Panel Discussion on Ukraine: 'How to Rekindle the Cold War?' - March 13
Come join a panel of experts and discuss the unfolding crisis in Ukraine. Take the opportunity to raise questions about foreign policy, conflict, international economics, security and minority rights.
Thursday, March 13: 5:00-6:30 p.m.
Koury Business Center room 346
Panel discussion with:
Dr. Graeme Robertson, Political Science-UNC-Chapel Hill
Dr. Bojan Savic, Political Science/Policy Studies-Elon
Dr. Vitaliy Strohash, Economics-Elon
Moderated by: Dr. Safia Swimelar, Political Science-Elon
Protests in the capital of Ukraine, Kiev, started in November 2013 as thousands of citizens demanded their country’s stronger integration with the European Union. Ignited over a seemingly technical trade agreement with the EU, initially peaceful demonstrations spiraled into violent riots, as dozens of demonstrators on Kiev’s main square were gunned down and thousands were left injured between February 18 and 20, the majority suffering at the hands of violent police oppression. After members of parliament voted Russia-backed President Yanukovych out of office, a new interim government was approved. The reaction of Russia’s president Vladimir Putin was vehement: on March 2, Russian troops established control over the Crimean Peninsula in Ukraine. As “anti-Kiev” and purportedly “pro-Russian” counter-protests are spreading throughout eastern Ukraine, tensions in the country are growing. And as Russia tests its intercontinental ballistic missiles 500 miles east of Ukraine, politicians, diplomats and media networks across the world, and in the United States, are indulging in a frenzy of their own: Is the world on the brink of a new cold war between the old nemeses of East and West?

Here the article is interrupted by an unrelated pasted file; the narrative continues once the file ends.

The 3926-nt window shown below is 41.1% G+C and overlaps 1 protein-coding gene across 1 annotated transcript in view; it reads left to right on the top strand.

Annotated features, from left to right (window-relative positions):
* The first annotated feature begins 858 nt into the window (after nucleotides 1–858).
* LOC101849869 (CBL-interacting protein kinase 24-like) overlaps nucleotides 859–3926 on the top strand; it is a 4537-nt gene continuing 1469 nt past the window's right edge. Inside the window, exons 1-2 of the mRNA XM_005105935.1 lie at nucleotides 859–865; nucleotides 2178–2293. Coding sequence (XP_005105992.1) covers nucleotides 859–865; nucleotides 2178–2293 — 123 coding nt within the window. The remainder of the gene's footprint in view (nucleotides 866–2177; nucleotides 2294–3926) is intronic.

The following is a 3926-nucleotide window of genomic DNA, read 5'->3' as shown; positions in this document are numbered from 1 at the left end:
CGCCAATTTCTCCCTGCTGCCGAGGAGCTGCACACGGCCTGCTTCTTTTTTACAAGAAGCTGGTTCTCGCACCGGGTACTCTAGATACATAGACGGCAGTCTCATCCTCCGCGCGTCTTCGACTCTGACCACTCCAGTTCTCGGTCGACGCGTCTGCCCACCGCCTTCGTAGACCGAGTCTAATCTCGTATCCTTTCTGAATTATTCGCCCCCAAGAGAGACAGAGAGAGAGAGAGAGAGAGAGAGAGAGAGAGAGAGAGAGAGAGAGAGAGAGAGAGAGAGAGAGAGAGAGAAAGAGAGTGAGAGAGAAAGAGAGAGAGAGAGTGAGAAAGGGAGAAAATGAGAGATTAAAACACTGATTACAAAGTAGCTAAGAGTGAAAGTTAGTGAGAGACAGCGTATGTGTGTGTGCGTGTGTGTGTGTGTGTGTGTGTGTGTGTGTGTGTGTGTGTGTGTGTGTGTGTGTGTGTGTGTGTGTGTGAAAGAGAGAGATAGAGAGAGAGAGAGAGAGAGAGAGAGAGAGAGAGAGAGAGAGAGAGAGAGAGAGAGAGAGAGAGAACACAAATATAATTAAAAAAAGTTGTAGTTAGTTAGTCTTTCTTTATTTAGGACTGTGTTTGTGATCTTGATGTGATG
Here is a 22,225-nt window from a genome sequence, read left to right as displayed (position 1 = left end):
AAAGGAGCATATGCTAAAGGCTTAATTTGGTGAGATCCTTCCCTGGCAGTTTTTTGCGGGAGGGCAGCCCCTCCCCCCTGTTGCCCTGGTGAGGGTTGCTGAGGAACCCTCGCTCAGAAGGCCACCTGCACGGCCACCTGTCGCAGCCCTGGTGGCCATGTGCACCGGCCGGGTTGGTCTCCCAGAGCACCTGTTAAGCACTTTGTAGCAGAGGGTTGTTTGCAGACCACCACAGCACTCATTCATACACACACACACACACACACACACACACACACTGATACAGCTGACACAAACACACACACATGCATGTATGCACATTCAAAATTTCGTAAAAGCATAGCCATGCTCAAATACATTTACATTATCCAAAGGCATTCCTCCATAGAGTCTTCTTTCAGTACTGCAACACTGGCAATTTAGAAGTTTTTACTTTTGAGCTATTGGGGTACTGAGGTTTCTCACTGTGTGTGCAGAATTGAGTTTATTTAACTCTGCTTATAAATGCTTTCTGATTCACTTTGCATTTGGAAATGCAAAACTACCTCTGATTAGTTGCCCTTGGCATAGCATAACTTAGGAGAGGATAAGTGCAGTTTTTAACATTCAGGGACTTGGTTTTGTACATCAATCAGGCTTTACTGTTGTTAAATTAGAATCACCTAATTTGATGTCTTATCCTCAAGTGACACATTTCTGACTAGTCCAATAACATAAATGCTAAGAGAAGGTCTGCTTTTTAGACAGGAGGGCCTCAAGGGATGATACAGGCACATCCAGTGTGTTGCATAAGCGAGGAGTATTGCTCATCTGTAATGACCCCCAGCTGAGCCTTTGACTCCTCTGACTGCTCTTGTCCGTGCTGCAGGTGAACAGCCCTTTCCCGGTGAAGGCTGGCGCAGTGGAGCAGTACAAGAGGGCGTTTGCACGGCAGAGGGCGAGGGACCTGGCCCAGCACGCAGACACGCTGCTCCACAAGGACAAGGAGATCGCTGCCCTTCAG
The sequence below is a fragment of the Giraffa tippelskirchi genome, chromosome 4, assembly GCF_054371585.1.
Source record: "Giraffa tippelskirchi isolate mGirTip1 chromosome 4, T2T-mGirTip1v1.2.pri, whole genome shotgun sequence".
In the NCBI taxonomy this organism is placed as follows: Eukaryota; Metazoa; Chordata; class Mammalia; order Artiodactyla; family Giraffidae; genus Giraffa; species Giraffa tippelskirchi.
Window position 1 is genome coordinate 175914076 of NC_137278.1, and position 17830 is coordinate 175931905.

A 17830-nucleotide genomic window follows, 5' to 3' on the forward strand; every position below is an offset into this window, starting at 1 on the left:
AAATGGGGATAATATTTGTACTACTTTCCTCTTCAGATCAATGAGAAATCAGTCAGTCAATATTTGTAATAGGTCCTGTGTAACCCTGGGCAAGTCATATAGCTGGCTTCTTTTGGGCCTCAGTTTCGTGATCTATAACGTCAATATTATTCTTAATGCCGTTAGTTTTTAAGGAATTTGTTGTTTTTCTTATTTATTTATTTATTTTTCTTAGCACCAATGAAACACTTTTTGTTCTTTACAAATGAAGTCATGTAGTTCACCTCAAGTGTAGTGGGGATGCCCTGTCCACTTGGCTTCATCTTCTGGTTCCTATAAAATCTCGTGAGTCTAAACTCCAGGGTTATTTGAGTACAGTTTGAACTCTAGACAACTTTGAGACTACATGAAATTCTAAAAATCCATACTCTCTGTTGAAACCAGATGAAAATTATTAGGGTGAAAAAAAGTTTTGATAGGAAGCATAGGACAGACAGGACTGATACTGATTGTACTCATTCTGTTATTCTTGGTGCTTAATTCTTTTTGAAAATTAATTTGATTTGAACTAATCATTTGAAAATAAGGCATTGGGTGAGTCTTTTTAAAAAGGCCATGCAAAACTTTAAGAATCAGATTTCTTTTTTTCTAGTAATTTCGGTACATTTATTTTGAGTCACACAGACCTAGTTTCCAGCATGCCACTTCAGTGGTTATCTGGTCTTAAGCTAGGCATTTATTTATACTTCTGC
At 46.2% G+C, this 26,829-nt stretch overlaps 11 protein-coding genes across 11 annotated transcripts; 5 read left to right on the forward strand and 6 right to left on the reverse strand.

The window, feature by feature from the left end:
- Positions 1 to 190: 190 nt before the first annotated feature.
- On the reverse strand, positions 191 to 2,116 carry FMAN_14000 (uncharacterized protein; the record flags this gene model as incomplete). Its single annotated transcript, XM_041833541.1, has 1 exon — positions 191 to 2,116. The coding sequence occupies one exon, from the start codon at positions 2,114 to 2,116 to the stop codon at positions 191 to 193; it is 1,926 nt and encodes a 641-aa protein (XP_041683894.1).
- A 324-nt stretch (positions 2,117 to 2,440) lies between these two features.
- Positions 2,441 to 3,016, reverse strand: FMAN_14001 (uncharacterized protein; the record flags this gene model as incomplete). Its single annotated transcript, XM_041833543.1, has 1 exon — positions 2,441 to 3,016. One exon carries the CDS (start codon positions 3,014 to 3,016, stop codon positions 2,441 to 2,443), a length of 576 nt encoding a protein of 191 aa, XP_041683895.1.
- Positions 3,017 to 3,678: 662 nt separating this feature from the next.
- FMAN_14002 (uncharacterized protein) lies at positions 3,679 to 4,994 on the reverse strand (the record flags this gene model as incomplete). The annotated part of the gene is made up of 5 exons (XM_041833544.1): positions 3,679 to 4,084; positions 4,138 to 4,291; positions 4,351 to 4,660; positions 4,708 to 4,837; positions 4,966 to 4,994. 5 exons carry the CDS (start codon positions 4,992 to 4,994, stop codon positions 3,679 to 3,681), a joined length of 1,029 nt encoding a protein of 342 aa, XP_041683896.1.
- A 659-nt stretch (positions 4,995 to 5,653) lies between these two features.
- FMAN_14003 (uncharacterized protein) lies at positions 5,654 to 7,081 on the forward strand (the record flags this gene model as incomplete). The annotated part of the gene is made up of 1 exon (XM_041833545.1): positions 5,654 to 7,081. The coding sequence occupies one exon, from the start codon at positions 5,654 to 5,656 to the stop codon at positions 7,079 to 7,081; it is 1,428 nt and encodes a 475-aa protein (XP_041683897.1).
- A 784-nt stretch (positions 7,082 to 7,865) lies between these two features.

These developments raise a number of questions: What, if any, is President Putin’s end game in Crimea and eastern Ukraine? How should a national compromise in Ukraine be catalyzed and can domestic politics still be pacified? What role can external actors – such as the United States, NATO, and the European Union – play in the crisis? Can and should they counter the effects of Russian involvement in Ukraine? What political, security, and economic factors drive their decisions? Why is the narrative of the Cold War being rekindled both East and West of Kiev?
Sponsored by: Political Science and Policy Studies, Peace and Conflict Studies, and International Studies